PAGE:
Short & Intense Firework Displays

Advice on picking the right fireworks when you need to make an impact.

Away from Bonfire Night (when you might want to take your time letting off pyro in the back garden), quite often it is in fact better to keep your display short, intense and to the point. In my Choosing Fireworks help section I list a number of events where this is the case, such as New Year’s Eve displays. In this article, I’ll take a look at the concept in more detail.

Fear of short displays

You’ve heard of FOMO – fear of missing out. I’m pretty sure there’s something called FOSD too, that’s fear of short displays. As any firework retailer will agree, the general perception of the firework buying public is that you should get as long a display for your budget as possible. That’s understandable. Fireworks are not cheap so why would you want to blow £200, say, in three minutes when you could spin it out to half an hour?

But the truth is that the longer a display you have for any given budget, the more drawn out it will be, the more repetitive it will get and quite honestly if you push things too far you’ll end up with a display that’s boring. On the other hand, blow your budget in a shorter time and you can enjoy significantly more intense effects and guests will leave your party thinking “WOW!”.

But there are other advantages too. Shorter displays are less disruptive to neighbours, involve less setting up and less effort to fire.

It’s also the case that whilst a few minutes might not sound very long (particularly if it’s costing you a few hundred quid!) the reality is that, once you’re standing in the garden, time does seem to flow a lot slower.

So if there is any advice here on UKFR I would put near the top of the list when it comes to choosing fireworks it’s simply this: Don’t be afraid of shorter displays. With fireworks, always think in terms of what will create the best display, not the longest.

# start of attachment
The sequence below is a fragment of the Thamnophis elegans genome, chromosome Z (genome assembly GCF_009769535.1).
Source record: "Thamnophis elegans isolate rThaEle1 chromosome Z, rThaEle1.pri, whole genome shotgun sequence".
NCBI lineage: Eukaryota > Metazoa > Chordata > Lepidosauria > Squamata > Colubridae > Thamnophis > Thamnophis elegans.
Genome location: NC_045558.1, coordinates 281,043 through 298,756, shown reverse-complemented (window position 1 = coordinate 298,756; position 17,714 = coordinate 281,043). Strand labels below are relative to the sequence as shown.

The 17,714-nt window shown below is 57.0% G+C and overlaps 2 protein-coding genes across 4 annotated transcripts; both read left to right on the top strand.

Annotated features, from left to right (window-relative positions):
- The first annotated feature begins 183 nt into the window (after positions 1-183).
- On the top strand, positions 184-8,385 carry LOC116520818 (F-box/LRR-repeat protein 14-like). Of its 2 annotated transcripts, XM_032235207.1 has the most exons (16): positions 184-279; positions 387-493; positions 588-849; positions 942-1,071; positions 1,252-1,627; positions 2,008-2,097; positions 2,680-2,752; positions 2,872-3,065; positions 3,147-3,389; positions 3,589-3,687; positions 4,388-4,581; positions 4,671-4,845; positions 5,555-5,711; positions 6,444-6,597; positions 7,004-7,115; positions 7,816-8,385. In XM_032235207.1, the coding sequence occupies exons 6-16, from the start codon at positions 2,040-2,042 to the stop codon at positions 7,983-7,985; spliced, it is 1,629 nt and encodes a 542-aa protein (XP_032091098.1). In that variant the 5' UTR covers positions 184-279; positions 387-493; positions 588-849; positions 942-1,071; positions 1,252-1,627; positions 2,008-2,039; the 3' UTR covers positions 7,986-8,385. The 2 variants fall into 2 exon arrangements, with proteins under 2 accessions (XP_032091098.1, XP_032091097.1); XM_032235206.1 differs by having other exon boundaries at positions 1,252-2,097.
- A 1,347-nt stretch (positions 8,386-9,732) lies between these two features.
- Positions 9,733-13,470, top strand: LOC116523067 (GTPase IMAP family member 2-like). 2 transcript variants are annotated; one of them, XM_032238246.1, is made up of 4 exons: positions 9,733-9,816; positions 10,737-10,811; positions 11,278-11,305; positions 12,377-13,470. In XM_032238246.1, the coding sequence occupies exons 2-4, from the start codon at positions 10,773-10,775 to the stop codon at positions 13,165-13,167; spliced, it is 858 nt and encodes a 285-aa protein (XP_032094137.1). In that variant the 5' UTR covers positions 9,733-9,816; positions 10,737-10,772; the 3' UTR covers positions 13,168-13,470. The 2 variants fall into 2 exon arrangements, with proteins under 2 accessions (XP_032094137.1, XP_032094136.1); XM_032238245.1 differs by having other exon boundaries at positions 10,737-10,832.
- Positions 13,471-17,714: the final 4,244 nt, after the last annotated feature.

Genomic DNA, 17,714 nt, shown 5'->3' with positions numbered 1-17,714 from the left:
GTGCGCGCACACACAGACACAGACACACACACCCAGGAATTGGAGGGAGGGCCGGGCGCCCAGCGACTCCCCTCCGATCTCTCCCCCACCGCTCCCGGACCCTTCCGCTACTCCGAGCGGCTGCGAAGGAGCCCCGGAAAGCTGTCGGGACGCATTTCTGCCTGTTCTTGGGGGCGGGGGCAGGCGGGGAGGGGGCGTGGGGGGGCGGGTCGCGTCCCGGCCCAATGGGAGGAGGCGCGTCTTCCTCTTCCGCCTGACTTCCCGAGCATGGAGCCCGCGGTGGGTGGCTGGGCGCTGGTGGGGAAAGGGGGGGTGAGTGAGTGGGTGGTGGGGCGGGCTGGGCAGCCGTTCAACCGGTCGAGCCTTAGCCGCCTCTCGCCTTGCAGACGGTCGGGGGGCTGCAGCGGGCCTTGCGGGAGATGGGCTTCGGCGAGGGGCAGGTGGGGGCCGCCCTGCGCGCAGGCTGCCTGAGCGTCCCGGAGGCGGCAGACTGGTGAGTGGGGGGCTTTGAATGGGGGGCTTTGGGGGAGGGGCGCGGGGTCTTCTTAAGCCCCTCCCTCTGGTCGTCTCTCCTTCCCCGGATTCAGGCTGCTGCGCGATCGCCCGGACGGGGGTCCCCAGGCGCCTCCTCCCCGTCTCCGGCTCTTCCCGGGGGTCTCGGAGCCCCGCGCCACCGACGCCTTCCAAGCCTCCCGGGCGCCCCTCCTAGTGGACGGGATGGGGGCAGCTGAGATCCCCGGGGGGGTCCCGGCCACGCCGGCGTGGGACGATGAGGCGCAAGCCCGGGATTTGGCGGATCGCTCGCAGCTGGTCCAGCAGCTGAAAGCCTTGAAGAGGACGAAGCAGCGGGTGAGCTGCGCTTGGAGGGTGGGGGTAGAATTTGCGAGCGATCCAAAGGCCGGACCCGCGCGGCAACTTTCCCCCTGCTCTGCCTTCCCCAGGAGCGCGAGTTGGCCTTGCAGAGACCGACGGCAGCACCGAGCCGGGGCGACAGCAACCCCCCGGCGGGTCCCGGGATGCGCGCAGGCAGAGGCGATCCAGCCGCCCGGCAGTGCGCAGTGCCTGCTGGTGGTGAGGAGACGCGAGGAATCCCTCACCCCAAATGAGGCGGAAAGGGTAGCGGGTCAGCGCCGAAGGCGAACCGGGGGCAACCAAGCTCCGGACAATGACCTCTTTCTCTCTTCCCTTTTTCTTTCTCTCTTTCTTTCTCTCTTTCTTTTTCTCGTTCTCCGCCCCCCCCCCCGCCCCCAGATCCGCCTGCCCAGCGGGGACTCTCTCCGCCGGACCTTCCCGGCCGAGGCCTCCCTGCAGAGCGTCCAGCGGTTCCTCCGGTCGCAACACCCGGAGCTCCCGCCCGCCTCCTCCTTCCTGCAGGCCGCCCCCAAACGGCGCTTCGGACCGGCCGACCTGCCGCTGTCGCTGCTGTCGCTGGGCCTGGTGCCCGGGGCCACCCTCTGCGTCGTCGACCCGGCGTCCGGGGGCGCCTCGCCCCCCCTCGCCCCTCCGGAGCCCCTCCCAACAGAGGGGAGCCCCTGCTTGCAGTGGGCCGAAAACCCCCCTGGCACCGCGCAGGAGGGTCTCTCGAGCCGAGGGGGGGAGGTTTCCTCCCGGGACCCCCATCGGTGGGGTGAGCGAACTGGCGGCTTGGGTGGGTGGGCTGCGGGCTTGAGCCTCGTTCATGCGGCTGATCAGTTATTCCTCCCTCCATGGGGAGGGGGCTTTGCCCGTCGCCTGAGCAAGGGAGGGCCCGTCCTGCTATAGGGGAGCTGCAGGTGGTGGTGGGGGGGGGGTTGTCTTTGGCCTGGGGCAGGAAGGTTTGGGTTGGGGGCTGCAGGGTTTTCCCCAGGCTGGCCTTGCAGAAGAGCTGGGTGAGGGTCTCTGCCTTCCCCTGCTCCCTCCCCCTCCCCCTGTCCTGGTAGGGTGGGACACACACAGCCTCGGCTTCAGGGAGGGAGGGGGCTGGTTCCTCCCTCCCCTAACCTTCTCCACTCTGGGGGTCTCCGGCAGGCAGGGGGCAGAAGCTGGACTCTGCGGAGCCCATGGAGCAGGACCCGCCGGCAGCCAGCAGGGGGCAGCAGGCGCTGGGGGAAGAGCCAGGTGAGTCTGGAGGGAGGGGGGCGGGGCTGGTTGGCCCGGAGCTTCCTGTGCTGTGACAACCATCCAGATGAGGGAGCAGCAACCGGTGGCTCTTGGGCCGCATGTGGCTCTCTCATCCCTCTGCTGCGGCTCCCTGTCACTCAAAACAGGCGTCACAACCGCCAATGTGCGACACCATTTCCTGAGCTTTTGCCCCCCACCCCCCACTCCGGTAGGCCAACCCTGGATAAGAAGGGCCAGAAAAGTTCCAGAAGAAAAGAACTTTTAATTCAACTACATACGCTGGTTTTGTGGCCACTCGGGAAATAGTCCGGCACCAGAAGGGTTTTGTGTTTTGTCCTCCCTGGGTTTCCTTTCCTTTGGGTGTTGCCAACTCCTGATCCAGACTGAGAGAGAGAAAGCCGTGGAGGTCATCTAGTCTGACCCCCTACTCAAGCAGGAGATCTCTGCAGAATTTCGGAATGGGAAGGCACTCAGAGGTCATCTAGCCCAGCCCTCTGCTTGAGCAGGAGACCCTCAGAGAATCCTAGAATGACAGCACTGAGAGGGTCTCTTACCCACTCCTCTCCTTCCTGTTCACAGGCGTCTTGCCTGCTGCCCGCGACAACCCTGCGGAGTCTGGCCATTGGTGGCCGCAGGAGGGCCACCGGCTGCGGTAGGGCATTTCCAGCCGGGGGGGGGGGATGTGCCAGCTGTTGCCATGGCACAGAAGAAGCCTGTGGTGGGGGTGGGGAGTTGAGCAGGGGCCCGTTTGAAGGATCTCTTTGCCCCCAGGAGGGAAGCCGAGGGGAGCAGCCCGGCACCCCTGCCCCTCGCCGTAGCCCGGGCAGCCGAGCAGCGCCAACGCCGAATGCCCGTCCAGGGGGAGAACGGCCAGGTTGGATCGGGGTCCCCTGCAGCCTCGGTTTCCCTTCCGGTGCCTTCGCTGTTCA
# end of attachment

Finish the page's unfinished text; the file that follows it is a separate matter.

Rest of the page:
Good fireworks for a big impact

Bigger barrages or compound cakes are great for high impact displays. But do check out the video clips of each item on firework retailers’ websites first, as some barrages are designed for duration and not impact (that is to say, don’t assume every expensive barrage is also spectacular).

Some barrages are fused to fire ultra-quickly in order to maximise impact. There are £100+ fireworks available that last less than 60 seconds, as an example. The video below shows a £170 firework called Legend which goes completely nuts for less than 40 seconds (that’s equivalent to over £15k per hour!). But when you watch the video, you’ll see what an amazing experience it is (and I was there filming it, I can tell you it was awesome):

Also useful are:

Fanned cakes: Especially those firing in banks of multiple shots (the complete fan in each volley). These can be real sky fillers.

Dump cakes: These fire their entire arsenal of shots in one hit. Ultra-short duration but massive effect and great for the end.

Also good for big effects are large display rockets. Any Category F3 rocket above £20 is likely to be a big one (again, check out video clips beforehand) but smaller rockets too can be effective if you pick carefully. Look for 1.3G classification rockets (or those which are 1.4G but supplied in pyromesh) and avoid Category F2 rockets which are 1.4G classification. My 1.3G or 1.4G? article has more information in this.

Mines also create a one-hit effect from the ground upwards and are worth a look.

Avoid fountains and wheels for this type of display. Low noise barrages and roman candle bundles are also unlikely to work well here.

Loud fireworks
Flash, bang and thank you. Mines and salute cakes for maximum impact.

Firing in multiples

A useful trick of more experienced firework displayers is to fire items in multiples. So you would fire two or more barrages together and these can either be spaced out to cover more of your display area, or situated in the same spot to simply double-up the effects. It’s a great way of creating extra impact on smaller budgets and using smaller pyro.

Another tip is to fire off a barrage and then some rockets over the top while it is running. This can really liven things up!

Have a read of my Lighting Fireworks section for more help with this and the Lighting Multiple Fireworks guide.

Further information

The other Choosing Fireworks sections might also be of help in case your display also falls within the scope of those too.

If you’re a complete beginner and some of the terms used in this page are unclear then head over to the Beginners Start Here! page for a run-through of both fireworks and the extensive guides on my website.

The next step after narrowing down your choice of fireworks is buying them, arguably the most fun part! The Buying Fireworks sections will help you.

Then, it’s time to set up your pyro before firing it. The Setting Up Fireworks and Firing Your Display sections will guide you further.